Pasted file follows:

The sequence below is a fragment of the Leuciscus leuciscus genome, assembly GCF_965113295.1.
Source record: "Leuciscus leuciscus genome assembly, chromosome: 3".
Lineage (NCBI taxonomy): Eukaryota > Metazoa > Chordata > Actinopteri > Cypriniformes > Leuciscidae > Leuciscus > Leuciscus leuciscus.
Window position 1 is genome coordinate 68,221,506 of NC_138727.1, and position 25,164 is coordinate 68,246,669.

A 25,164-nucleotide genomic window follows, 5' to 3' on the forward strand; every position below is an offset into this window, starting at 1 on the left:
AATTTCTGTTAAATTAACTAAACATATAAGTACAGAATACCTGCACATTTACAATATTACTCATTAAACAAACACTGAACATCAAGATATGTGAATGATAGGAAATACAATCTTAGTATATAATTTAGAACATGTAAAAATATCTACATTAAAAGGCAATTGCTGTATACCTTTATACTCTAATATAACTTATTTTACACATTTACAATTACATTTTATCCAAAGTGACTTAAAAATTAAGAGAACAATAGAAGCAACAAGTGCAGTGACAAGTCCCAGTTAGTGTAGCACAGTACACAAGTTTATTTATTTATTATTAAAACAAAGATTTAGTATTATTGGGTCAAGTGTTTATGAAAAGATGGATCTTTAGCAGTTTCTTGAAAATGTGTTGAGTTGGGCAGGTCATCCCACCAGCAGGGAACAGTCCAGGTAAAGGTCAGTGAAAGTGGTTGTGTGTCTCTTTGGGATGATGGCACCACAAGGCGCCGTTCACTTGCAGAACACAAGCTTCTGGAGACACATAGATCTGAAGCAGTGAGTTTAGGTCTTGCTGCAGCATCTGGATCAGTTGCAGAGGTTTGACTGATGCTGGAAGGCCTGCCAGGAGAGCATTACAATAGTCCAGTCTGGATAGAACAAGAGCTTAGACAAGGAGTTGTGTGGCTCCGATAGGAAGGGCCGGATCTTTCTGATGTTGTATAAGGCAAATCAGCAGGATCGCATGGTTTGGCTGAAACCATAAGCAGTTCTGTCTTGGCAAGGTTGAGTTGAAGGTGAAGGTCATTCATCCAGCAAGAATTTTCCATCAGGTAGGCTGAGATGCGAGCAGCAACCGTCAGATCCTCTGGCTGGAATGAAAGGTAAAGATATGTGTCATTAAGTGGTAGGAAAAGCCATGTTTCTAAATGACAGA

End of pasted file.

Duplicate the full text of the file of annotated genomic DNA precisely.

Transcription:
The sequence below is a fragment of the Leuciscus leuciscus genome, assembly GCF_965113295.1.
Source record: "Leuciscus leuciscus genome assembly, chromosome: 3".
Lineage (NCBI taxonomy): Eukaryota > Metazoa > Chordata > Actinopteri > Cypriniformes > Leuciscidae > Leuciscus > Leuciscus leuciscus.
Window position 1 is genome coordinate 68,221,506 of NC_138727.1, and position 25,164 is coordinate 68,246,669.

A 25,164-nucleotide genomic window follows, 5' to 3' on the forward strand; every position below is an offset into this window, starting at 1 on the left:
AATTTCTGTTAAATTAACTAAACATATAAGTACAGAATACCTGCACATTTACAATATTACTCATTAAACAAACACTGAACATCAAGATATGTGAATGATAGGAAATACAATCTTAGTATATAATTTAGAACATGTAAAAATATCTACATTAAAAGGCAATTGCTGTATACCTTTATACTCTAATATAACTTATTTTACACATTTACAATTACATTTTATCCAAAGTGACTTAAAAATTAAGAGAACAATAGAAGCAACAAGTGCAGTGACAAGTCCCAGTTAGTGTAGCACAGTACACAAGTTTATTTATTTATTATTAAAACAAAGATTTAGTATTATTGGGTCAAGTGTTTATGAAAAGATGGATCTTTAGCAGTTTCTTGAAAATGTGTTGAGTTGGGCAGGTCATCCCACCAGCAGGGAACAGTCCAGGTAAAGGTCAGTGAAAGTGGTTGTGTGTCTCTTTGGGATGATGGCACCACAAGGCGCCGTTCACTTGCAGAACACAAGCTTCTGGAGACACATAGATCTGAAGCAGTGAGTTTAGGTCTTGCTGCAGCATCTGGATCAGTTGCAGAGGTTTGACTGATGCTGGAAGGCCTGCCAGGAGAGCATTACAATAGTCCAGTCTGGATAGAACAAGAGCTTAGACAAGGAGTTGTGTGGCTCCGATAGGAAGGGCCGGATCTTTCTGATGTTGTATAAGGCAAATCAGCAGGATCGCATGGTTTGGCTGAAACCATAAGCAGTTCTGTCTTGGCAAGGTTGAGTTGAAGGTGAAGGTCATTCATCCAGCAAGAATTTTCCATCAGGTAGGCTGAGATGCGAGCAGCAACCGTCAGATCCTCTGGCTGGAATGAAAGGTAAAGATATGTGTCATTAAGTGGTAGGAAAAGCCATGTTTCTAAATGACAGA